In contrast, a Self Join simplifies hierarchical relationships in a table. Knowing how to use Non Equi Joins in these scenarios enhances the analyst’s knowledge and flexibility in database management and analysis.
Part 5: Getting to Know Our Data
Before we start working with data, it is important to obtain an overview of what the data entails. It is essential to understand the structure of the data, the relationships between tables, the column names, and the data types in each column.
Having a good understanding of the data allows us to build accurate SQL queries and retrieve data correctly. Overview of Data:
The overview of data involves collecting information about the data structures and the data entities, understanding the relationships within and between tables, and reviewing the column-level details of the data.
This step prepares us to find the data that is relevant to our objective and extract it. To obtain an overview of the data, we can consider the following:
Data Dictionary: A data dictionary is a document or a database containing descriptions of the data elements and data structures that comprise a dataset or system. It provides information about the data types, column names, descriptions, and other essential information.
2. ER Diagram: An entity-relationship (ER) diagram is a graphical representation of the tables and their relationships.
It provides a visual representation of the relationships between tables, allowing us to see the connections between the tables and understand how they relate to each other. 3.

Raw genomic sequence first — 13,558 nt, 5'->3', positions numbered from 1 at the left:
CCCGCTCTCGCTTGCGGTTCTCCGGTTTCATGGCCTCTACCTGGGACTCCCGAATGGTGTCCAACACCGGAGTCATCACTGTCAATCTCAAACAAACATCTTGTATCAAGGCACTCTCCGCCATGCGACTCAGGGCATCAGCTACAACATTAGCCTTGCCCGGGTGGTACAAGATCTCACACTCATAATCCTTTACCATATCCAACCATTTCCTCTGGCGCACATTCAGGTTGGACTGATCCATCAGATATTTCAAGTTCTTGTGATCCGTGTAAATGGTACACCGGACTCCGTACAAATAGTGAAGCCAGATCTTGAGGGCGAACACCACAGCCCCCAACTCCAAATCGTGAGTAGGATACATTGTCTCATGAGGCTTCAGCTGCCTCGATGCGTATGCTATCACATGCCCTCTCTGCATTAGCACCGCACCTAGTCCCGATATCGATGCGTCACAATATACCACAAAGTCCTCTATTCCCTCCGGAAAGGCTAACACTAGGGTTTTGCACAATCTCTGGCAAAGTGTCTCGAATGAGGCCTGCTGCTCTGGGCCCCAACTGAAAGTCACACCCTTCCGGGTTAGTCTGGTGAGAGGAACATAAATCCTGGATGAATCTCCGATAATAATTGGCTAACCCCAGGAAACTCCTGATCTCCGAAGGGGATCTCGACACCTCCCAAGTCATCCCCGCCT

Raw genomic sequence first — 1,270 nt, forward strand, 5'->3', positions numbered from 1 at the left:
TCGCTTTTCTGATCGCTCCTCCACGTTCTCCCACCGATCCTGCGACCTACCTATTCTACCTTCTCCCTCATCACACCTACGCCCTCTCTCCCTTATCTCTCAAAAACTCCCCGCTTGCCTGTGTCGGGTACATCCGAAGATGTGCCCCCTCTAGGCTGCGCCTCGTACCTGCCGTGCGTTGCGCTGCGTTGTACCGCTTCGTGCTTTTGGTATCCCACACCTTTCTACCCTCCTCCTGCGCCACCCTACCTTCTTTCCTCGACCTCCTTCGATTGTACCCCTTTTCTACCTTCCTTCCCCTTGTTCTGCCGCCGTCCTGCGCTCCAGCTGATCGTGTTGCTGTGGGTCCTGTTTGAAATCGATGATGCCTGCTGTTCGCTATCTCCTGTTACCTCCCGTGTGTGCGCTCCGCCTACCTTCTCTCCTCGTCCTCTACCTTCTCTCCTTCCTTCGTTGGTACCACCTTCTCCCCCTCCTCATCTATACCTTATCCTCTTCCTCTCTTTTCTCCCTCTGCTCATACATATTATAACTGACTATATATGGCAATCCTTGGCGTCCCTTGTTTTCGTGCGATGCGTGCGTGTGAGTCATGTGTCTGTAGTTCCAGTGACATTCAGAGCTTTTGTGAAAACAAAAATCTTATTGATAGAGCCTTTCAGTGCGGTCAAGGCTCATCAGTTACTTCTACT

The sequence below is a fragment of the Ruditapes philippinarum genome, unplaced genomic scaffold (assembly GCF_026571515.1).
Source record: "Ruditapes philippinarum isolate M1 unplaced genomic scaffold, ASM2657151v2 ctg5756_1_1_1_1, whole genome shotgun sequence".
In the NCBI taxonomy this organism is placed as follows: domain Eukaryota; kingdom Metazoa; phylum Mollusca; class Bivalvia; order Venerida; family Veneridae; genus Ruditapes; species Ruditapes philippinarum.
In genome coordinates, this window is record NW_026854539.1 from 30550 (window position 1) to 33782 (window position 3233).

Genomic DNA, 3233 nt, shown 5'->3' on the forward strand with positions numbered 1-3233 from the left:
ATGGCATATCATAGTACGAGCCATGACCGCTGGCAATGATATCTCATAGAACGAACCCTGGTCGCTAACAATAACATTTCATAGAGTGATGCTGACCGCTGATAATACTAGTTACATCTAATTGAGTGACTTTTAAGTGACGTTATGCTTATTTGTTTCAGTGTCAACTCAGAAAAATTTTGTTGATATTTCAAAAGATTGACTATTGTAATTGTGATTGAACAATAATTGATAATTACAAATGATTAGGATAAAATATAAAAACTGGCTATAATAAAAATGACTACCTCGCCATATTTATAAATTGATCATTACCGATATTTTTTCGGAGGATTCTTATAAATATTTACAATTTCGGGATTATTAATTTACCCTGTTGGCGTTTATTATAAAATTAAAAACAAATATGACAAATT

Sample Dataset: Reviewing a small sample dataset provides a quick way to obtain basic information about the data structure, column names, and data types. Review of Equi Joins with Data:
An Equi Join is used to combine data from two or more tables based on a single column with matching values.
The key to success in using Equi Joins is to understand the relationship between tables and the columns that have the same values in both tables. For example, suppose we have two tables, Customers and Orders, and we want to retrieve all orders made by each customer.
In this case, we can use the CustomerID column, which is present in both tables, to perform an Equi Join. The query will look like this:
INNER JOIN Orders
ON Customers.CustomerID = Orders.CustomerID;
The SQL statement will retrieve all matching records from both tables, where the CustomerID column in both tables has the same value. Knowing the relationship between tables and the columns that have the same values allows us to use Equi Joins effectively and retrieve data accurately.
Part 6: Learn More About SQL